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CASE REPORT
OnabotulinumtoxinA injections: treatment of reversible cerebral vasoconstriction syndrome chronic daily headaches
  1. Ricardo Senno1,2,
  2. Ethan Schonfeld3 and
  3. Charulatha Nagar4,5
  1. 1 Medicine, Chicago Medical School, Rosalind Franklin University, North Chicago, Illinois, USA
  2. 2 Sennogroup Wellness & Rehabilitation, Northbrook, Illinois, USA
  3. 3 Department of Humanities and Sciences, Stanford University, Stanford, California, USA
  4. 4 Neurology, Northwestern Medical Group, Glenview, Illinois, USA
  5. 5 Feinberg School of Medicine, Northwestern University, Chicago, Illinois, USA
  1. Correspondence to Ethan Schonfeld, eschon22{at}stanford.edu

Abstract

Reversible cerebral vasoconstriction syndrome (RCVS) is a rare condition characterised by repetitive, multifocal, vasofluctuations of cerebral arteries. A key symptom is chronic, disabling ‘thunderclap’ headaches, which are extremely difficult to treat as established medications may exacerbate the pathophysiology of RCVS. OnabotulinumtoxinA (OBT-A) injections are used for the prophylaxis of chronic daily headaches (CDH). The mechanism of action of OBT-A significantly differs from oral headache treatments. Thus, OBT-A may be an effective, safe treatment of RCVS-CDH. A 51-year-old woman with RCVS-CDH presented to outpatient clinic. This case report describes the first, believed, documented treatment of RCVS-CDH by OBT-A injections. In 2018, the consented patient received a total of 200 units of OBT-A, 155 units to the 31 approved U.S. Food and Drug Administration (FDA) sites and 45 units injected into the bilateral occipital belly of occipitofrontalis muscles. The patient reported 3 months of excellent pain relief (60% reduction). Three rounds of OBT-A injection, each 3 months apart, resulted in 80% reduction. OBT-A injections may prove a successful, novel treatment for RCVS-CDH.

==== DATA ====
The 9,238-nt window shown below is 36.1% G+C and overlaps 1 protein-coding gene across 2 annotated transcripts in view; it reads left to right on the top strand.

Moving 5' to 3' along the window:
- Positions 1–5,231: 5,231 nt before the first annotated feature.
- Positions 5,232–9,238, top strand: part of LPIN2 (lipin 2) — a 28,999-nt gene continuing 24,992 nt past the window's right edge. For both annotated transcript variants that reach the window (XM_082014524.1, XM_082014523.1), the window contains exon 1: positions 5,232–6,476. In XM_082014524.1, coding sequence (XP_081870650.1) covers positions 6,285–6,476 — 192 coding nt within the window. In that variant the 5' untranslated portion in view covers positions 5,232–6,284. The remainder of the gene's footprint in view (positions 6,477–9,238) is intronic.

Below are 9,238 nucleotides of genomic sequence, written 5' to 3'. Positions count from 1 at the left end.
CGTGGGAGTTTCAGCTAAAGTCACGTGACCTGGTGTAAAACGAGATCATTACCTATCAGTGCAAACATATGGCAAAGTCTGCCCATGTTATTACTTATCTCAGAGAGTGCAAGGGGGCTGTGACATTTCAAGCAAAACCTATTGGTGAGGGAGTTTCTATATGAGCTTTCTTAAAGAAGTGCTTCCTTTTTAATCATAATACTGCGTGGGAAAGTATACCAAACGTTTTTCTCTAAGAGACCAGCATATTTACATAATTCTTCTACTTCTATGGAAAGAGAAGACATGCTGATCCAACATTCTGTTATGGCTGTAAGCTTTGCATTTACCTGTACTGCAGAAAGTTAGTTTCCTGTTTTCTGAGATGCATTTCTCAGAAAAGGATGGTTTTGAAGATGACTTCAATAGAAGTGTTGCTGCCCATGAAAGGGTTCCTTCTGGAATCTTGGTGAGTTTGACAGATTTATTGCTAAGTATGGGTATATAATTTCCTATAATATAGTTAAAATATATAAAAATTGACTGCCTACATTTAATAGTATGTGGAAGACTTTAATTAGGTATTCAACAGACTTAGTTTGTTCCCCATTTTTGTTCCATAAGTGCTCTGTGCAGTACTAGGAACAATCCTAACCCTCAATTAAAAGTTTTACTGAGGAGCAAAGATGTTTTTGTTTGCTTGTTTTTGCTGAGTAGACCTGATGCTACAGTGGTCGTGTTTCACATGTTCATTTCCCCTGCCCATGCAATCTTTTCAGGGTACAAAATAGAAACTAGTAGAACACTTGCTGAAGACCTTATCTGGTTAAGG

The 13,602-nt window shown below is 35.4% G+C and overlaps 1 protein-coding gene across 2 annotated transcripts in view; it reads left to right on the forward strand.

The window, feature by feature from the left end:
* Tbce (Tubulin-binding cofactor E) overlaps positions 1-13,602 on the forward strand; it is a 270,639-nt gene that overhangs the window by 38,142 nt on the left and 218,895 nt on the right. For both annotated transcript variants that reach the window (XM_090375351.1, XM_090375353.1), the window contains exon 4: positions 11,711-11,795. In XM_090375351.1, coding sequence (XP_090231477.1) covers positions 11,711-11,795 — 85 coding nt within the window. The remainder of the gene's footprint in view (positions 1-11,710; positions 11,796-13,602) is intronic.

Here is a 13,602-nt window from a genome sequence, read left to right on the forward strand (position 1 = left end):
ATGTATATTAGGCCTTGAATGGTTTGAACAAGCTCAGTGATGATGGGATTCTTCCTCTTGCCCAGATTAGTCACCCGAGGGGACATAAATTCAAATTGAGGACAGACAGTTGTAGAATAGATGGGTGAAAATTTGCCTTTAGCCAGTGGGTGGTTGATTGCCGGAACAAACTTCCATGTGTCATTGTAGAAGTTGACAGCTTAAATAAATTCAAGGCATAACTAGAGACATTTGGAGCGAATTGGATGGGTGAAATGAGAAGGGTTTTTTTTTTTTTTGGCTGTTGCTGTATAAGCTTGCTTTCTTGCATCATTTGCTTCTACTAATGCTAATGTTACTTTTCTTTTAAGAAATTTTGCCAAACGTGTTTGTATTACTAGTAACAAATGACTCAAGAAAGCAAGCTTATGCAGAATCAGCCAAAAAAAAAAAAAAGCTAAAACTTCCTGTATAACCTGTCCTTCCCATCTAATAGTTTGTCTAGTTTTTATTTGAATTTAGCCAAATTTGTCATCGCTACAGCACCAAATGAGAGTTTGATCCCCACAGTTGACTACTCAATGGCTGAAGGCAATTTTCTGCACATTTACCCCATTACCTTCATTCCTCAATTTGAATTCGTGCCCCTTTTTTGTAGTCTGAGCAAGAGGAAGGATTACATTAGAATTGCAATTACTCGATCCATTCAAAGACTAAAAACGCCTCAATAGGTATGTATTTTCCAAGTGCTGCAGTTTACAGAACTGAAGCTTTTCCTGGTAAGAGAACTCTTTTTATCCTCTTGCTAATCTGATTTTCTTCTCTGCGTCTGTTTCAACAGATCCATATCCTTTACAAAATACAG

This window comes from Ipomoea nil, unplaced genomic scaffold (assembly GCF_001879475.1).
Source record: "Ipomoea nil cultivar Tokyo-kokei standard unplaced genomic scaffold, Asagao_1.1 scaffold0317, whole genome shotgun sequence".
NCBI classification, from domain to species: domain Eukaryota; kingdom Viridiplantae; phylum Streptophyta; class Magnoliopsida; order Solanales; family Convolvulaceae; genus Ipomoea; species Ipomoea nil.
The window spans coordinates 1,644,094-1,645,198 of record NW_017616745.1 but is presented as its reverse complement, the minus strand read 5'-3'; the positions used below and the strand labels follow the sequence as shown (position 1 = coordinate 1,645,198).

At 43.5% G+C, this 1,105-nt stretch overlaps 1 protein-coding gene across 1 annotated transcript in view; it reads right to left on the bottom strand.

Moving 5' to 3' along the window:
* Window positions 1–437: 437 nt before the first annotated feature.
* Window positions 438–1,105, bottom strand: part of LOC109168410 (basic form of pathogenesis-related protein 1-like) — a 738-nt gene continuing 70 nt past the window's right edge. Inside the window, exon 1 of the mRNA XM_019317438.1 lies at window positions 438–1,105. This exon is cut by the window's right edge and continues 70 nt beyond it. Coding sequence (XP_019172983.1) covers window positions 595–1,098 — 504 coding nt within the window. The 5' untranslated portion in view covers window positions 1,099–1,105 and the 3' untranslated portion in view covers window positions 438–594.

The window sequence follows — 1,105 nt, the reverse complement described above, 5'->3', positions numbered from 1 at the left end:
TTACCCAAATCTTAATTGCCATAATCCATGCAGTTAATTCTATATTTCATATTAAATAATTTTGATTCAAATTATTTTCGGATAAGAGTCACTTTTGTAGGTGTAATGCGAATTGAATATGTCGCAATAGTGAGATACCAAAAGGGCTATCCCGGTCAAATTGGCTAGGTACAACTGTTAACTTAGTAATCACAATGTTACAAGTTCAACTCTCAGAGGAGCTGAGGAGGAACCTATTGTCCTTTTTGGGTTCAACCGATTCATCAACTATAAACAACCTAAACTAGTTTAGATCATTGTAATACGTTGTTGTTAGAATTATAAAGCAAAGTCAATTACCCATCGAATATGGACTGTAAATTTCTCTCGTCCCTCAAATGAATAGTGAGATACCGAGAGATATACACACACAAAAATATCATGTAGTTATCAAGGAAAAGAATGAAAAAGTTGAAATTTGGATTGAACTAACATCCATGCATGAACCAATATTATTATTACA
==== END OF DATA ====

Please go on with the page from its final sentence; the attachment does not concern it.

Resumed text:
• botulinum toxin
  • contraindications and precautions
  • neurology (drugs and medicines)
  • headache (including migraines)
  • vasculitis
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Footnotes

  • Contributors RS was responsible for conceptualisation, investigation, supervision, methodology, writing, reviewing, formal analysis, data curation, editing and was the attending physician. ES was responsible for investigation, writing, reviewing, data curation by interview and medical chart review, formal analysis, writing initial draft, literature review and editing. CN was responsible for investigation, formal analysis, editing and was the attending physician.

  • Funding The authors have not declared a specific grant for this research from any funding agency in the public, commercial or not-for-profit sectors.

  • Competing interests None declared.

  • Provenance and peer review Not commissioned; externally peer reviewed.

  • Patient consent for publication Obtained.

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